Post–Life Changers, Tramonto began to mellow (“He found some kind of calmness to him that wasn’t there earlier,” Ward says), and so did the kitchen at TRU. Tim Graham—the soft-spoken executive chef who recently left TRU after seven years—made the kitchen into a pristine and quiet place, and Tramonto now sees the young chefs who work there as mentoring opportunities. “It’s almost a brotherly relationship,” Gand says about Tramonto’s interactions with his chefs. (She also notes that Tramonto has evolved from a completely absent to a “very involved” parent.)
On a recent visit to TRU, where Tramonto spends about one day every week or two, he stopped each young chef in the kitchen and gently asked how he or she was doing. He rolled up his sleeves and compared one chef’s tats to his own (Tramonto’s arms are almost completely covered with them). It was hard to tell if this camaraderie was a show for a journalist—the chefs didn’t seem to know Tramonto very well. But they didn’t seem frightened, either. In fact, if there was any common reaction, it was one of awe: Tramonto had descended on the kitchen, and he was here to give his blessings.
A couple of days after watching him in the kitchen, I met with Tramonto at a table in the dining room of TRU. He essentially runs a mobile office, and the table was covered with paper: his schedule, his Bible, details about restaurants he’s pitching in Napa and Pebble Beach. He took a sheet of paper and slid it across the table to me.
“These scriptures came to me the last couple weeks that we’ve been talking,” he said. On the sheet were two psalms. One was headlined, “Think Before You Speak,” the other “Be a Light in a Dark World.”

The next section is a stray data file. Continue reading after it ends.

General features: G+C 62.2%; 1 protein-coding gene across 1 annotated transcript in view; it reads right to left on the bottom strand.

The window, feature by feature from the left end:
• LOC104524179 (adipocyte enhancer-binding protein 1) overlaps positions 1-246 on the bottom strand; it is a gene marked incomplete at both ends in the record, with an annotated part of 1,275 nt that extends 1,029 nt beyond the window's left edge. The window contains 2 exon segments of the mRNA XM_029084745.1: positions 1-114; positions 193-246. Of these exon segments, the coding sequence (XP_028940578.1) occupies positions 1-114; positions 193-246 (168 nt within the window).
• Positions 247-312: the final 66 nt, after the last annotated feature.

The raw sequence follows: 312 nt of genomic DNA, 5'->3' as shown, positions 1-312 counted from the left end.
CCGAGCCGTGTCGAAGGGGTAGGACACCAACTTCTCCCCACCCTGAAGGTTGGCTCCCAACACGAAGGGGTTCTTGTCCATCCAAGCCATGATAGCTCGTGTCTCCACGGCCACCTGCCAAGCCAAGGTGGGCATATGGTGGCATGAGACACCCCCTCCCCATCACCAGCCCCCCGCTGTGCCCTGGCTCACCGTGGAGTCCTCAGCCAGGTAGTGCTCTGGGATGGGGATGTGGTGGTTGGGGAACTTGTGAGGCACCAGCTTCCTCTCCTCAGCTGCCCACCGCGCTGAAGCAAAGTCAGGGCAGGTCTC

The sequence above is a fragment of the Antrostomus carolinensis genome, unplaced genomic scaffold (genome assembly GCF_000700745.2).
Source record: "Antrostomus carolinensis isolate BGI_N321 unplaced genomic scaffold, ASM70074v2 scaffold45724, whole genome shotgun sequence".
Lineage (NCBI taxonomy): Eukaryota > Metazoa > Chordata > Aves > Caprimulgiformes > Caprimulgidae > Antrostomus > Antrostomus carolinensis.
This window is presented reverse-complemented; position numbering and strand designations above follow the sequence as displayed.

Tramonto can talk about God for hours, and he started to get going: “It took me a long time to read the Scriptures and to understand that to be more like Jesus is to build people up and be kind.” It wasn’t therapy that had healed his wounds, he told me, but God: “I was able to forgive myself because God forgave me.” I watched him as he spoke and noticed—not for the first time—something palpably different about him than when I had seen him three years ago. He looked younger, and though he was thinner now, he also seemed softer. Yet there was still a restlessness under his quietness, a threat that the calm could be broken at any time.
I switched off my tape recorder and started packing my bag when Tramonto reached across the table and touched my arm. He wanted a favor. His eyes were red and wet, and he was dabbing at them with his wrists. He wanted me to promise that if anyone I talked to for this story said they had been hurt by him, or had any bad memories of him at all, I would let him know. He would reach out to them. He would show them that he was different now. He has done some damage in his life—he knows that. But given the opportunity, he’s pretty sure he can make it right.
Click here to read a sample recipe from Rick Tramonto's new book Steak with Friends.